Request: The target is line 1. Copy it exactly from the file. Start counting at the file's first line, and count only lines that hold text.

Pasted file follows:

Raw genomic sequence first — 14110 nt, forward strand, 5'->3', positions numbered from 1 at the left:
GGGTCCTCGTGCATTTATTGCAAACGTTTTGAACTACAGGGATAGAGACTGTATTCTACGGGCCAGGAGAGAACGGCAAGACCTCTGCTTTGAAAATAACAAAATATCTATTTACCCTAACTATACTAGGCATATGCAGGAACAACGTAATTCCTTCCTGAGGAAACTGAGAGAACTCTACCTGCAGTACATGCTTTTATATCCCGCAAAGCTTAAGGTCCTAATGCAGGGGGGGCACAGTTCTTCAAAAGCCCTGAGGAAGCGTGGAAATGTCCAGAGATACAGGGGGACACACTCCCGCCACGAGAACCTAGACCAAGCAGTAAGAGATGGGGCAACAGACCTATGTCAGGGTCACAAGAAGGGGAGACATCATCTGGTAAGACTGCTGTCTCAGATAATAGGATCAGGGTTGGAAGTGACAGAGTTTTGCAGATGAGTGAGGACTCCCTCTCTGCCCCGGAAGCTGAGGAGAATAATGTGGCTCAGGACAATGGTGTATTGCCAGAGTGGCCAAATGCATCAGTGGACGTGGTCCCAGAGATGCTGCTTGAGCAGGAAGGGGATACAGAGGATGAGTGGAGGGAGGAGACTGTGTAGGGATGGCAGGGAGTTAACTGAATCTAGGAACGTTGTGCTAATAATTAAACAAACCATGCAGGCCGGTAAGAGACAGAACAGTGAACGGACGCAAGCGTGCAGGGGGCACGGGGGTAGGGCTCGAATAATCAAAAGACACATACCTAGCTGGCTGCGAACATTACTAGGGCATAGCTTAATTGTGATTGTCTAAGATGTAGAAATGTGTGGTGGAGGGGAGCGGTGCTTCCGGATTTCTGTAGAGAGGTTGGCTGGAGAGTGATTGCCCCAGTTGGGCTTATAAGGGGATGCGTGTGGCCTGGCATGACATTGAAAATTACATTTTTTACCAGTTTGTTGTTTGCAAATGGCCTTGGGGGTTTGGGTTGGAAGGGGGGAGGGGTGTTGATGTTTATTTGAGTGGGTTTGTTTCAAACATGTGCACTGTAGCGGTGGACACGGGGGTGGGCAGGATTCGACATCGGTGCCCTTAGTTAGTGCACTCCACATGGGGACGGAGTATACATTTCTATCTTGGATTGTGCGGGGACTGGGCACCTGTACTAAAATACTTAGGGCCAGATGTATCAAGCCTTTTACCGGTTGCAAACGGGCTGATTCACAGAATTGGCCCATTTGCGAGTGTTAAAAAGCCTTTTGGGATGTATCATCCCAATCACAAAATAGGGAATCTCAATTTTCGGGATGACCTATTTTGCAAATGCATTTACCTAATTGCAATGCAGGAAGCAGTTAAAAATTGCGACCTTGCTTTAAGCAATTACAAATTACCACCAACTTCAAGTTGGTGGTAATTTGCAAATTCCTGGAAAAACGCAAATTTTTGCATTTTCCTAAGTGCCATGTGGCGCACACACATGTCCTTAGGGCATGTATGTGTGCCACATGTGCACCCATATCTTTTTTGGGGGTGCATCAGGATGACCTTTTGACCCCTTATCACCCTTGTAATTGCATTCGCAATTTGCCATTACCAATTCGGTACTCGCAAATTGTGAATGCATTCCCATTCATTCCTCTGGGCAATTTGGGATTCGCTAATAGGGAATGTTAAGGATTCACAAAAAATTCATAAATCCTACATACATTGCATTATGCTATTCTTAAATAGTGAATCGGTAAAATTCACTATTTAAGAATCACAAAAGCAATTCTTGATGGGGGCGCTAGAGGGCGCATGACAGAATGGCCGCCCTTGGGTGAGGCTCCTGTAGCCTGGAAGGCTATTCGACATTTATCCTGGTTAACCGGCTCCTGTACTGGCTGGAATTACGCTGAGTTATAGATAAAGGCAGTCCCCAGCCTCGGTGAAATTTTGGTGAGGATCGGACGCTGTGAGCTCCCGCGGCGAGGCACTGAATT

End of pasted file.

Raw genomic sequence first — 14110 nt, forward strand, 5'->3', positions numbered from 1 at the left: